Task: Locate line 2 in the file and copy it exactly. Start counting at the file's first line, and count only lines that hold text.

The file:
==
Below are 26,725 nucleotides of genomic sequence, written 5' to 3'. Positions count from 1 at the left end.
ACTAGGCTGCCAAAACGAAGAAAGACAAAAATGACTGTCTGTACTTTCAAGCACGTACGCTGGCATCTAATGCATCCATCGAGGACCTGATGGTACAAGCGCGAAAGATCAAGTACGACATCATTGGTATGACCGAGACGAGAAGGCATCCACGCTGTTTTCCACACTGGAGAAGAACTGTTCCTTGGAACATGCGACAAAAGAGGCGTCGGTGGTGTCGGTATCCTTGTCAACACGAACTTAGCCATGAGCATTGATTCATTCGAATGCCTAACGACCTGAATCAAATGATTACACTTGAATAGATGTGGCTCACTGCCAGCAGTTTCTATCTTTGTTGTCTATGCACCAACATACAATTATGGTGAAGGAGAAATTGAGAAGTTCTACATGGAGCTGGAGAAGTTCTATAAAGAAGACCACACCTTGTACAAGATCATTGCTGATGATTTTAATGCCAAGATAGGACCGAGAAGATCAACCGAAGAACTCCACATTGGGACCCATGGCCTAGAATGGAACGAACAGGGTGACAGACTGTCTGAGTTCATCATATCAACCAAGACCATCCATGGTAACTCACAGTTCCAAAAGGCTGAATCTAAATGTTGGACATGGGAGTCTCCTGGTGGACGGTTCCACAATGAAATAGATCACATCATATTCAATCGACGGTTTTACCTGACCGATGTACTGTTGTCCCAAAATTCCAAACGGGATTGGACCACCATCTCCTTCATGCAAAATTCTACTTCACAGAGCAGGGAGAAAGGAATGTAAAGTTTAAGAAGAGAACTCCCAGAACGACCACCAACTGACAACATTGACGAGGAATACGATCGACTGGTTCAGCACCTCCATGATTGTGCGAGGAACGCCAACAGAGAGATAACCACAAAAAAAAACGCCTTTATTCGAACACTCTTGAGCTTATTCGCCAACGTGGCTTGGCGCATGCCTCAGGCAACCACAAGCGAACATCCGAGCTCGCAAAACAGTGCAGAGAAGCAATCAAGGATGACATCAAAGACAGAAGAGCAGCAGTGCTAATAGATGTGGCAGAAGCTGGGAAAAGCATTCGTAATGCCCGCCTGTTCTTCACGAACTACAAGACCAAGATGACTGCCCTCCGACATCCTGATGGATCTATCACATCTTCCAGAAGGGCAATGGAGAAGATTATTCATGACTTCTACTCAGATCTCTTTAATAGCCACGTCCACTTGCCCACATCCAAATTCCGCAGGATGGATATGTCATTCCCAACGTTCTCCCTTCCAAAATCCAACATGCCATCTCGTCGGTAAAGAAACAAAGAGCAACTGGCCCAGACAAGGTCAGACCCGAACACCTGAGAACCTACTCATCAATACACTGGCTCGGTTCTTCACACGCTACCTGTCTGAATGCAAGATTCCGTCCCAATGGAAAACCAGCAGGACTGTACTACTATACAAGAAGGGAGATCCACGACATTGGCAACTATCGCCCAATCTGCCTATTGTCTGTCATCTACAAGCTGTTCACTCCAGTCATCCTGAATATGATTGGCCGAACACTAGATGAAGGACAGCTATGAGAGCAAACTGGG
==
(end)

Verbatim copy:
ACTAGGCTGCCAAAACGAAGAAAGACAAAAATGACTGTCTGTACTTTCAAGCACGTACGCTGGCATCTAATGCATCCATCGAGGACCTGATGGTACAAGCGCGAAAGATCAAGTACGACATCATTGGTATGACCGAGACGAGAAGGCATCCACGCTGTTTTCCACACTGGAGAAGAACTGTTCCTTGGAACATGCGACAAAAGAGGCGTCGGTGGTGTCGGTATCCTTGTCAACACGAACTTAGCCATGAGCATTGATTCATTCGAATGCCTAACGACCTGAATCAAATGATTACACTTGAATAGATGTGGCTCACTGCCAGCAGTTTCTATCTTTGTTGTCTATGCACCAACATACAATTATGGTGAAGGAGAAATTGAGAAGTTCTACATGGAGCTGGAGAAGTTCTATAAAGAAGACCACACCTTGTACAAGATCATTGCTGATGATTTTAATGCCAAGATAGGACCGAGAAGATCAACCGAAGAACTCCACATTGGGACCCATGGCCTAGAATGGAACGAACAGGGTGACAGACTGTCTGAGTTCATCATATCAACCAAGACCATCCATGGTAACTCACAGTTCCAAAAGGCTGAATCTAAATGTTGGACATGGGAGTCTCCTGGTGGACGGTTCCACAATGAAATAGATCACATCATATTCAATCGACGGTTTTACCTGACCGATGTACTGTTGTCCCAAAATTCCAAACGGGATTGGACCACCATCTCCTTCATGCAAAATTCTACTTCACAGAGCAGGGAGAAAGGAATGTAAAGTTTAAGAAGAGAACTCCCAGAACGACCACCAACTGACAACATTGACGAGGAATACGATCGACTGGTTCAGCACCTCCATGATTGTGCGAGGAACGCCAACAGAGAGATAACCACAAAAAAAAACGCCTTTATTCGAACACTCTTGAGCTTATTCGCCAACGTGGCTTGGCGCATGCCTCAGGCAACCACAAGCGAACATCCGAGCTCGCAAAACAGTGCAGAGAAGCAATCAAGGATGACATCAAAGACAGAAGAGCAGCAGTGCTAATAGATGTGGCAGAAGCTGGGAAAAGCATTCGTAATGCCCGCCTGTTCTTCACGAACTACAAGACCAAGATGACTGCCCTCCGACATCCTGATGGATCTATCACATCTTCCAGAAGGGCAATGGAGAAGATTATTCATGACTTCTACTCAGATCTCTTTAATAGCCACGTCCACTTGCCCACATCCAAATTCCGCAGGATGGATATGTCATTCCCAACGTTCTCCCTTCCAAAATCCAACATGCCATCTCGTCGGTAAAGAAACAAAGAGCAACTGGCCCAGACAAGGTCAGACCCGAACACCTGAGAACCTACTCATCAATACACTGGCTCGGTTCTTCACACGCTACCTGTCTGAATGCAAGATTCCGTCCCAATGGAAAACCAGCAGGACTGTACTACTATACAAGAAGGGAGATCCACGACATTGGCAACTATCGCCCAATCTGCCTATTGTCTGTCATCTACAAGCTGTTCACTCCAGTCATCCTGAATATGATTGGCCGAACACTAGATGAAGGACAGCTATGAGAGCAAACTGGG